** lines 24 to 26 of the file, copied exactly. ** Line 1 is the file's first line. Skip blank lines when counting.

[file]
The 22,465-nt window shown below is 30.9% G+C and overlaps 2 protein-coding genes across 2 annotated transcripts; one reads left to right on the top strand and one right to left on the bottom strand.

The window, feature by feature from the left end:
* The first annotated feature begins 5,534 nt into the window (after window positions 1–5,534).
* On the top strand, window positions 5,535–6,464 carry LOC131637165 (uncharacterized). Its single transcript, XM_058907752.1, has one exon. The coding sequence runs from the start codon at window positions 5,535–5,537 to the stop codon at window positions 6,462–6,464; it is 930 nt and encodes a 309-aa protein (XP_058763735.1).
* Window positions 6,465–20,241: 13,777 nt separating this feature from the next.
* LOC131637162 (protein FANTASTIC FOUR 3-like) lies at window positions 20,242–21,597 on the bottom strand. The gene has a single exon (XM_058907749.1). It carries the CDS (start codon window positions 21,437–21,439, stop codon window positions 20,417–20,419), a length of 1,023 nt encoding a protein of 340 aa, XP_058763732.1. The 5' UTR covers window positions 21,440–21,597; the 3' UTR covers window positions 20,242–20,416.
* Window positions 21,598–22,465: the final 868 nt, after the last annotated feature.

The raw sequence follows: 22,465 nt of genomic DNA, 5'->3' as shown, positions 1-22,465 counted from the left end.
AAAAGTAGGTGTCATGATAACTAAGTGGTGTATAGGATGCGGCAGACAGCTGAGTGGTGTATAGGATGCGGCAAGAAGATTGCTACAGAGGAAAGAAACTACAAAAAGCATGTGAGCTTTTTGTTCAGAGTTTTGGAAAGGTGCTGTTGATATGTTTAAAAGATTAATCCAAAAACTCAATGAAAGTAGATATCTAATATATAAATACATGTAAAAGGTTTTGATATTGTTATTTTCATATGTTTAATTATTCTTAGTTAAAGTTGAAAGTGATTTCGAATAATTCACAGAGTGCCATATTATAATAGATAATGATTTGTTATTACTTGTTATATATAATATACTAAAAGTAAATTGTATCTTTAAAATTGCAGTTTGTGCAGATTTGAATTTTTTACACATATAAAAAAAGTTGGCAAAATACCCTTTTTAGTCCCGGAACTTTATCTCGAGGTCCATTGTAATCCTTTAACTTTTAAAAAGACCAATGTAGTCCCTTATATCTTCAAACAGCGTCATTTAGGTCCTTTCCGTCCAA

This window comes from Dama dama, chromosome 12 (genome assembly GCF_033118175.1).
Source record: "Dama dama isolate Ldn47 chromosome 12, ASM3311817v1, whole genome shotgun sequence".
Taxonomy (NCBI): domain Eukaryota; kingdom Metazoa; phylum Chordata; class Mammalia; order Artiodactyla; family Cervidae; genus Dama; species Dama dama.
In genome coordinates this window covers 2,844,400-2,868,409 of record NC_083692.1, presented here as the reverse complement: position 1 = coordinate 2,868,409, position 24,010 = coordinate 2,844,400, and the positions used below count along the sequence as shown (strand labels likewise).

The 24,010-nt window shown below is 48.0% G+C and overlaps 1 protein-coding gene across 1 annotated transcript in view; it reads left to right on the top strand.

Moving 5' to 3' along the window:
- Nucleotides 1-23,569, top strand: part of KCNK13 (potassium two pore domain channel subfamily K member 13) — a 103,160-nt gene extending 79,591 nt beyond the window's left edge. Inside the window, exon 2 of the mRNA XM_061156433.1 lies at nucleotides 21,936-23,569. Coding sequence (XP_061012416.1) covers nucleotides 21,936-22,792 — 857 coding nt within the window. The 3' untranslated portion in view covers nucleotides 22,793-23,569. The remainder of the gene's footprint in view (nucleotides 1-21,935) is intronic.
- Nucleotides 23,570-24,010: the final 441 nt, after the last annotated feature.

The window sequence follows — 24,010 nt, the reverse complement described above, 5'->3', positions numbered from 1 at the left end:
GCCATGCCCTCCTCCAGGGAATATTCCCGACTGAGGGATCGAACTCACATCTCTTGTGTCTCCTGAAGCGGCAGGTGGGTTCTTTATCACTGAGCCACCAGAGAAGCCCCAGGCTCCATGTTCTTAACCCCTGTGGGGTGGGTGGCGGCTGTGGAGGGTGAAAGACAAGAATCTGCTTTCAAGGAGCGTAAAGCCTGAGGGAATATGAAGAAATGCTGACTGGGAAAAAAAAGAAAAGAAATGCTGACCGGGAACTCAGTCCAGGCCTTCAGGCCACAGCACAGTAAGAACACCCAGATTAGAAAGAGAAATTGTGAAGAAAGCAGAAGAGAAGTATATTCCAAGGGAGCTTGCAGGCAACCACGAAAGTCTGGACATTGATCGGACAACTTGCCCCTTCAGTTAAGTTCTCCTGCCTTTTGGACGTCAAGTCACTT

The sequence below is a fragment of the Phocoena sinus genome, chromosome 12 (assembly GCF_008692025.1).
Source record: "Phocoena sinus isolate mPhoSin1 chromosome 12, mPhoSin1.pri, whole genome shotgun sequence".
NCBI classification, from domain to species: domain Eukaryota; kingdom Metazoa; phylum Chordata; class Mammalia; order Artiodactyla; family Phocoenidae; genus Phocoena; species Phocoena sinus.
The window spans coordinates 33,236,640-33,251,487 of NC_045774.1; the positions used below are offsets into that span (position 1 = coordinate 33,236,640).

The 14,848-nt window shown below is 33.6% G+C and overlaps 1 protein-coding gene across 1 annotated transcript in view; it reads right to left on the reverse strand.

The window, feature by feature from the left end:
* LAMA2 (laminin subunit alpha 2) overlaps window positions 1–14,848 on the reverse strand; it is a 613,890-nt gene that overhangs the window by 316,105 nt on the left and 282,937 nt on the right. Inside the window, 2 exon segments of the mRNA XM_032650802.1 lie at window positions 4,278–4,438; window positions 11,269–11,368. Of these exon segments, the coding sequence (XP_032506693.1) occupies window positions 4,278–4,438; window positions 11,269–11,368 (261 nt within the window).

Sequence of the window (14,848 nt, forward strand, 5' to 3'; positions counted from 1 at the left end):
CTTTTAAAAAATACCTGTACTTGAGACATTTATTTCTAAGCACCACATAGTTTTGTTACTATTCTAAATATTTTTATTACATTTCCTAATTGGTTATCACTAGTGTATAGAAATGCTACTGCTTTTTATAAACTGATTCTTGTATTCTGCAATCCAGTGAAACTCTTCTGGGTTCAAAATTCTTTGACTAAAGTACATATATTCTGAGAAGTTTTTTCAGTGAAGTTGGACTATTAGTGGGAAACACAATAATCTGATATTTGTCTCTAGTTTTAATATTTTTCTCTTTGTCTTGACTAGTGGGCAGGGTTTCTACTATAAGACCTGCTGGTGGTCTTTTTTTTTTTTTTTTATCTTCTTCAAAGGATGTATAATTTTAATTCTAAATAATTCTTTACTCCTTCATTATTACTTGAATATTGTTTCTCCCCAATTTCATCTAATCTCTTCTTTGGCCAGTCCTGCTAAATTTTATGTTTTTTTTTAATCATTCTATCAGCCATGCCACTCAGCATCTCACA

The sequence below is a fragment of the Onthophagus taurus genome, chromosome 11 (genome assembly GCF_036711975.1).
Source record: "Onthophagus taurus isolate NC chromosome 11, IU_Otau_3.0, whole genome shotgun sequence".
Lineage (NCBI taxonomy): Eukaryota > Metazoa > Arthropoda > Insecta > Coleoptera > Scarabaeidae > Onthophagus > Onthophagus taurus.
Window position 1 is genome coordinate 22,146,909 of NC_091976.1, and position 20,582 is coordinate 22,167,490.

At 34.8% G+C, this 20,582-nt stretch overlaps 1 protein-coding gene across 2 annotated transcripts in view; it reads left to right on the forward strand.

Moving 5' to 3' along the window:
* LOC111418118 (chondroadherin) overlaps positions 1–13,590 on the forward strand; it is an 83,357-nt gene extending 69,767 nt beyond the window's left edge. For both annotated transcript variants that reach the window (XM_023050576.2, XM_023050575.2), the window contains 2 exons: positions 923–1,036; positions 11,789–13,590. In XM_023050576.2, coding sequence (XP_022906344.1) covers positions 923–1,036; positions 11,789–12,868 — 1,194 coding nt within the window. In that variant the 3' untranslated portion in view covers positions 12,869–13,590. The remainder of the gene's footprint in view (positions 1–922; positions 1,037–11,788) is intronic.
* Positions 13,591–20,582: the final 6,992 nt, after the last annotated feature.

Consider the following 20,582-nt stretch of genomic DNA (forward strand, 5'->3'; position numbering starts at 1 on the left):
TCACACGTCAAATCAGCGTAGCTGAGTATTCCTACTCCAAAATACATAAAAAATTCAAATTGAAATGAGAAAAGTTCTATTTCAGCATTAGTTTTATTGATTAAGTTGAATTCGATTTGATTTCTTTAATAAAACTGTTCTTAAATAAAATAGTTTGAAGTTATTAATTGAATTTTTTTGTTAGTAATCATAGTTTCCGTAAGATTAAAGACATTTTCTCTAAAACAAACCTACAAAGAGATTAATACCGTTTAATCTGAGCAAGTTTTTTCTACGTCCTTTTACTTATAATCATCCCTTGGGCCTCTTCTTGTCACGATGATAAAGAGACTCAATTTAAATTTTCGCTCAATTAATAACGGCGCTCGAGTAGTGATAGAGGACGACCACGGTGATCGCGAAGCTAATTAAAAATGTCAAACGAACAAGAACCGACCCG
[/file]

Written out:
The 14,848-nt window shown below is 33.6% G+C and overlaps 1 protein-coding gene across 1 annotated transcript in view; it reads right to left on the reverse strand.

The window, feature by feature from the left end:
* LAMA2 (laminin subunit alpha 2) overlaps window positions 1–14,848 on the reverse strand; it is a 613,890-nt gene that overhangs the window by 316,105 nt on the left and 282,937 nt on the right. Inside the window, 2 exon segments of the mRNA XM_032650802.1 lie at window positions 4,278–4,438; window positions 11,269–11,368. Of these exon segments, the coding sequence (XP_032506693.1) occupies window positions 4,278–4,438; window positions 11,269–11,368 (261 nt within the window).